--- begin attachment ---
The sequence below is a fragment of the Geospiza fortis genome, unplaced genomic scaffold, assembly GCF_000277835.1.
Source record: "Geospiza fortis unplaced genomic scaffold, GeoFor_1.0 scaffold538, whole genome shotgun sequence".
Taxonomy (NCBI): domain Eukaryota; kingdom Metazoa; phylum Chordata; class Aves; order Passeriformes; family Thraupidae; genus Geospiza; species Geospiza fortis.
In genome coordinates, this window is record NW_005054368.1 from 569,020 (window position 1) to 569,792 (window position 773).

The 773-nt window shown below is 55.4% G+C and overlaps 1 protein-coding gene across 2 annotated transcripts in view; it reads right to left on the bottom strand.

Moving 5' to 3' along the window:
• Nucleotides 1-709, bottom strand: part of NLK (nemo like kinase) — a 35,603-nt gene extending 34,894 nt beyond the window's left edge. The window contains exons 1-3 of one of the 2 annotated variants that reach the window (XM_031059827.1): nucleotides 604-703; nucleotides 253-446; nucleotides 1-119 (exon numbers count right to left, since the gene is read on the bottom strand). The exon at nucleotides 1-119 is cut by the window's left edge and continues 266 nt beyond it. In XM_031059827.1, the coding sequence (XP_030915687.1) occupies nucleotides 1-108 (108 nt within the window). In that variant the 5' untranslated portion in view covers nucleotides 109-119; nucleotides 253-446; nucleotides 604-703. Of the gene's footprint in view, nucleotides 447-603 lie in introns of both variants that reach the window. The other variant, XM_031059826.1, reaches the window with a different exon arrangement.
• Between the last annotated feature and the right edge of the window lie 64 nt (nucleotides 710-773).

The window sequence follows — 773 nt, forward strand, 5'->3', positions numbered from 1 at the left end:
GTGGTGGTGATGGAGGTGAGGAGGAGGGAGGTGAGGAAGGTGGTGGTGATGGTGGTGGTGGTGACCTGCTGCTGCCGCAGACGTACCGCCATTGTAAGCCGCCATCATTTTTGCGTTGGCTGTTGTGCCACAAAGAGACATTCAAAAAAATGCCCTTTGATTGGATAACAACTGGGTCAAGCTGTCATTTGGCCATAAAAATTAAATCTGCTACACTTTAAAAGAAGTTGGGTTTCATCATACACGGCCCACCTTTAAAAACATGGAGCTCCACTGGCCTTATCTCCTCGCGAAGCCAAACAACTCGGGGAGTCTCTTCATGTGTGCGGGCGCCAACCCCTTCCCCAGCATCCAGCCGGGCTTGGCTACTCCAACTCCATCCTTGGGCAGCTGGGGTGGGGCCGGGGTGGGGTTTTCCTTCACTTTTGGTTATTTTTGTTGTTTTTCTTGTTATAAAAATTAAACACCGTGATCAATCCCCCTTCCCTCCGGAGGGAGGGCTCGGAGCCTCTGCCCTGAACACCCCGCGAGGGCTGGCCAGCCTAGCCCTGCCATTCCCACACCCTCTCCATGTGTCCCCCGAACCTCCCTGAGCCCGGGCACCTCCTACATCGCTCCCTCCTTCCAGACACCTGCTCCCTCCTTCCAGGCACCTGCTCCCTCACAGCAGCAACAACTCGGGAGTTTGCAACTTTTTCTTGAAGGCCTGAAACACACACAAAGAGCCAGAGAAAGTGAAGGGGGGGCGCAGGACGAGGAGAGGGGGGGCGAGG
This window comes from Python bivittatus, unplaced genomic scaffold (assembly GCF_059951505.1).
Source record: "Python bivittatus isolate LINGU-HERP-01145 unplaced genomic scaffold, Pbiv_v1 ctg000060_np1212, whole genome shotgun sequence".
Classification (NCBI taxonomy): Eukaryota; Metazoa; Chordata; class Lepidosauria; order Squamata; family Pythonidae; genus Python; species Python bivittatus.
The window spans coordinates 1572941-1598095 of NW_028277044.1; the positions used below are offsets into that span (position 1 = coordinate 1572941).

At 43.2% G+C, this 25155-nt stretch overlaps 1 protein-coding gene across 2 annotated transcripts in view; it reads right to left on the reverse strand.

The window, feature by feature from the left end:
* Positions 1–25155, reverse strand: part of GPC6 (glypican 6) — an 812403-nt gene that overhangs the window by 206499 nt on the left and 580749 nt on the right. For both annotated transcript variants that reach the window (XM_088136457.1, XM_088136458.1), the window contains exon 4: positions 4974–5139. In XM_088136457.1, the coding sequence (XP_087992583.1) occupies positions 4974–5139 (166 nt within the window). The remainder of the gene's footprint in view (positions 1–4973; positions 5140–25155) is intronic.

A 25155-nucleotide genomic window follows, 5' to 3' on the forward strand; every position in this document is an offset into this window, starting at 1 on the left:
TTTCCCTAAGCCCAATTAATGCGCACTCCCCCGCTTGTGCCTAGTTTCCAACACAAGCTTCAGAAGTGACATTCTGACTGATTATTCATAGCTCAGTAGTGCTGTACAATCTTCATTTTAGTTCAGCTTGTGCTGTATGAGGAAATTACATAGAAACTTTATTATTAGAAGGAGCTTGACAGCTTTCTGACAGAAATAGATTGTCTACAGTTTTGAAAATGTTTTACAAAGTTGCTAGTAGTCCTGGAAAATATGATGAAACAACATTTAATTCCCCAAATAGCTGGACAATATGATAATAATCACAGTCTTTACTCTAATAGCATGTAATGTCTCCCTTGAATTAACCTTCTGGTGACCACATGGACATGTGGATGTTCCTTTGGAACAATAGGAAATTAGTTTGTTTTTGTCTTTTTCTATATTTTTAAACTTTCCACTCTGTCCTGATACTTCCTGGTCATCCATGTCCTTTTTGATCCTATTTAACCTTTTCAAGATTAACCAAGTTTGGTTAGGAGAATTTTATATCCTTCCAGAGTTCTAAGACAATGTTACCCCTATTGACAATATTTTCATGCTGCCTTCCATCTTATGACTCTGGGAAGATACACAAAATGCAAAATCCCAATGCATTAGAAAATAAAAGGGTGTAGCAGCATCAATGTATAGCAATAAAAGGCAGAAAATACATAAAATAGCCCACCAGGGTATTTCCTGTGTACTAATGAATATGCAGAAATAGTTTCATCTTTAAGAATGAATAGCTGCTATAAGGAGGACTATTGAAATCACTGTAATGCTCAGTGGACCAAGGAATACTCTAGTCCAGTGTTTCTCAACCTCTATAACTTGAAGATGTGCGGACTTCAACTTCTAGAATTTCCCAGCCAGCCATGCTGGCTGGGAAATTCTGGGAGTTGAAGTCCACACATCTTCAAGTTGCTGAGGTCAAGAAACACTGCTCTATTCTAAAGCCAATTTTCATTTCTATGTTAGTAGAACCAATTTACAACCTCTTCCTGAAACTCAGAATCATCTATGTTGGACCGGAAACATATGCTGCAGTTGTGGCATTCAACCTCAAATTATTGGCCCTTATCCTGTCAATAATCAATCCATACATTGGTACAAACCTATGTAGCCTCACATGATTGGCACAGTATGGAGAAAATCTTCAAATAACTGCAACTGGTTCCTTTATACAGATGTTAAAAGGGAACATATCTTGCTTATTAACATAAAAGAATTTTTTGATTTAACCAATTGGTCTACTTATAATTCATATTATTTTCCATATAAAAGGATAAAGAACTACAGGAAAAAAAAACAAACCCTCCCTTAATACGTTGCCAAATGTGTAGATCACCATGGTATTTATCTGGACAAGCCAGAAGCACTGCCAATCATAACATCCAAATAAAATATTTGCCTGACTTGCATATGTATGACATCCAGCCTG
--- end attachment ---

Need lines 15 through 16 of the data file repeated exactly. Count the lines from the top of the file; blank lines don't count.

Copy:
At 43.2% G+C, this 25155-nt stretch overlaps 1 protein-coding gene across 2 annotated transcripts in view; it reads right to left on the reverse strand.

The window, feature by feature from the left end: